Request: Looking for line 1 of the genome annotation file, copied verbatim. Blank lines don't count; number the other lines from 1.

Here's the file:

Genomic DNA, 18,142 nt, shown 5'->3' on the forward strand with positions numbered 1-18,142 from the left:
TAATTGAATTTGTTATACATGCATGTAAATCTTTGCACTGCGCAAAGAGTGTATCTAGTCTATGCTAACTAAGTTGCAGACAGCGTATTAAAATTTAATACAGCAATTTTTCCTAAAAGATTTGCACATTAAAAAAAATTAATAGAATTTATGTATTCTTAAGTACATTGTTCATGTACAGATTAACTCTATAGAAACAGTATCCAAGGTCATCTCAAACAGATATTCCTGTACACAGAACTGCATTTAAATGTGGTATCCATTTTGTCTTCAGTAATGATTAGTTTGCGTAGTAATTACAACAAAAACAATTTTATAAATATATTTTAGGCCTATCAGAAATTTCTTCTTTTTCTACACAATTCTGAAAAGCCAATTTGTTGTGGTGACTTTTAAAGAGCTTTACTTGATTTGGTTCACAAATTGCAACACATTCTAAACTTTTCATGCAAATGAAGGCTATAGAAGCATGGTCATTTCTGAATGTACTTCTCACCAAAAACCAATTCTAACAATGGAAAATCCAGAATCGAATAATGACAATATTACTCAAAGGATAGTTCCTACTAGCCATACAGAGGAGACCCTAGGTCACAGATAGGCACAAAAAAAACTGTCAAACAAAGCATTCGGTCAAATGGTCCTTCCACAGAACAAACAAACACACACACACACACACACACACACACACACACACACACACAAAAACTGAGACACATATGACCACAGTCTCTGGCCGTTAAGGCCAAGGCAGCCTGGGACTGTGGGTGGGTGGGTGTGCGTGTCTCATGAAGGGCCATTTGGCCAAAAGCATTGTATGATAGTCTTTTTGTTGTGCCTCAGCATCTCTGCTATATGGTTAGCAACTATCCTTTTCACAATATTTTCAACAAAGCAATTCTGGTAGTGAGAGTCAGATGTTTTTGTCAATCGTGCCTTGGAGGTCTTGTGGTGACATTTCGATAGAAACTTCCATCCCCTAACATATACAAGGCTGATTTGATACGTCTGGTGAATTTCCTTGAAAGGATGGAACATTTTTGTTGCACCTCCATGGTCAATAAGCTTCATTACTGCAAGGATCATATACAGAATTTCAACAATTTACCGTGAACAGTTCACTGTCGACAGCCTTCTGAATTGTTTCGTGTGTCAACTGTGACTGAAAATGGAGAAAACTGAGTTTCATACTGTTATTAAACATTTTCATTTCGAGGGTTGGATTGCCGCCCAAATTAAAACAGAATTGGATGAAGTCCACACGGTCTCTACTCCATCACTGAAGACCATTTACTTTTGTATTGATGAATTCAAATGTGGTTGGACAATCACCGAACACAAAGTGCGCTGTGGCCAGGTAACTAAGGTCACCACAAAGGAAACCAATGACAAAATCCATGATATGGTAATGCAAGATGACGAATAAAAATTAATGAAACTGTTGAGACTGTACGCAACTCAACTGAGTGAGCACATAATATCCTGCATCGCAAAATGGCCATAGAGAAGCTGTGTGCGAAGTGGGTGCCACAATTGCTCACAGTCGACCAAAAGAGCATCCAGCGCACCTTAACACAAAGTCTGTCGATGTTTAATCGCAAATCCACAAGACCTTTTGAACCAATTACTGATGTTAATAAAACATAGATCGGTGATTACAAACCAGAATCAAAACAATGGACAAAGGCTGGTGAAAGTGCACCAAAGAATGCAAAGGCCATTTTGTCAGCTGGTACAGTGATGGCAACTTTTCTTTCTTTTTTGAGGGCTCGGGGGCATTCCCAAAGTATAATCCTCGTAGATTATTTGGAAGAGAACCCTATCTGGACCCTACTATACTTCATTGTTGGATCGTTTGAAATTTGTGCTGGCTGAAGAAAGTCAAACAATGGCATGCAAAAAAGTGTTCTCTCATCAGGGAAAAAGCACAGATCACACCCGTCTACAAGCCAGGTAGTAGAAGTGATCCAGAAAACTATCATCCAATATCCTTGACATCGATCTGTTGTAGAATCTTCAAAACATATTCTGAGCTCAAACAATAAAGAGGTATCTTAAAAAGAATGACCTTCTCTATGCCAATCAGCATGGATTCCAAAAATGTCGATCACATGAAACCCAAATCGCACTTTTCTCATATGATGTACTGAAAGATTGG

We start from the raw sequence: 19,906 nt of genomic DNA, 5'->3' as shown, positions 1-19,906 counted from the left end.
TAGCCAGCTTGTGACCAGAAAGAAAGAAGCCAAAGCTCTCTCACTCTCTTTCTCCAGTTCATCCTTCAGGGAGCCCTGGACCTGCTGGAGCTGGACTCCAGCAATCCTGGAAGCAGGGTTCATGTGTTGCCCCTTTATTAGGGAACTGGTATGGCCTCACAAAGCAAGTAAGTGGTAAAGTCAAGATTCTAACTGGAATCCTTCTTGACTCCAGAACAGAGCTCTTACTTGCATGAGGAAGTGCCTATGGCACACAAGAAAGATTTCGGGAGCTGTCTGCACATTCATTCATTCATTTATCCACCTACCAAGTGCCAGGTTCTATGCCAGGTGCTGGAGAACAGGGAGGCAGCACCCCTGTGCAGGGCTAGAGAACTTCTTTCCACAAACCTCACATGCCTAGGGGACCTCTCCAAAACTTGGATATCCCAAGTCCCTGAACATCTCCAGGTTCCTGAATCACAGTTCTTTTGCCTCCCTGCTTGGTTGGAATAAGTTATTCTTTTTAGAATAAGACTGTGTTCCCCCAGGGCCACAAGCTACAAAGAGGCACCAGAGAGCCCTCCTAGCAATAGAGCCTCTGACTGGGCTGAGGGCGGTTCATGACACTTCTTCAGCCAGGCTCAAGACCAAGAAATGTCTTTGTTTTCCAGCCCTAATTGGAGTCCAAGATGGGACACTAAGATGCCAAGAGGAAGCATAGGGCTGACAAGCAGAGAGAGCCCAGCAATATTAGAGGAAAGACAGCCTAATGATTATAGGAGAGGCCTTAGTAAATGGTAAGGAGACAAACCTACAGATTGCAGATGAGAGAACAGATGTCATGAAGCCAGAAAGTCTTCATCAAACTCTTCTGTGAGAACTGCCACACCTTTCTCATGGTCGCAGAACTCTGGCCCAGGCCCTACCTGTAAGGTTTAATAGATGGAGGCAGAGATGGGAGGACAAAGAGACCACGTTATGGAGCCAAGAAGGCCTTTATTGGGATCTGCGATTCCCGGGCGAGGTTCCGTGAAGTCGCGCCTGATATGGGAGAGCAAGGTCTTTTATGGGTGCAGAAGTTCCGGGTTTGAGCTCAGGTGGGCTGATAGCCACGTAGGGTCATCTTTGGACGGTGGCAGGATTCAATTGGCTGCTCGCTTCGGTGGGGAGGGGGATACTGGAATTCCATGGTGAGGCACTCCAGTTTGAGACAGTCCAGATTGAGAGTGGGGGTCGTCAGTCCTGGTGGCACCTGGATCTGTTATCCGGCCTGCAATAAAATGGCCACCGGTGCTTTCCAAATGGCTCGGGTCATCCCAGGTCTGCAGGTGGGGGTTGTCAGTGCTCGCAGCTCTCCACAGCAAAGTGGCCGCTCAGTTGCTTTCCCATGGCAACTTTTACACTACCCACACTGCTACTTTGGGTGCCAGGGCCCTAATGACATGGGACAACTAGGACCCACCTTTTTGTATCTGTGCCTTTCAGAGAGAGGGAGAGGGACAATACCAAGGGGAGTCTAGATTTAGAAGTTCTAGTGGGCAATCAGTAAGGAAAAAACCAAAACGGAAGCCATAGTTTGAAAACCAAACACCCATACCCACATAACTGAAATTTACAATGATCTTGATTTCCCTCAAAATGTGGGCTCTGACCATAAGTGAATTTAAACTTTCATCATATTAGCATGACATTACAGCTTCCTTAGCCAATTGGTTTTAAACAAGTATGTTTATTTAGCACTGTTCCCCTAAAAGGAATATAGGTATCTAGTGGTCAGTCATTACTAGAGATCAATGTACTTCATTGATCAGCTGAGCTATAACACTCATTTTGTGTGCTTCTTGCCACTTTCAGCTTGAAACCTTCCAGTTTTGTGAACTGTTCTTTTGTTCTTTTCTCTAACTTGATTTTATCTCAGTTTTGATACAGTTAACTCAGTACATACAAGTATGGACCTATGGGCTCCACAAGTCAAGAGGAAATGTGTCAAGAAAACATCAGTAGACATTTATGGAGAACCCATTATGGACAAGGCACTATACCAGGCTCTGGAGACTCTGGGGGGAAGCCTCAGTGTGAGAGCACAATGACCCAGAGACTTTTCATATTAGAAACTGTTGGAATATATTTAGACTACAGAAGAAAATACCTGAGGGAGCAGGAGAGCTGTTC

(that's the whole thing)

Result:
Genomic DNA, 18,142 nt, shown 5'->3' on the forward strand with positions numbered 1-18,142 from the left: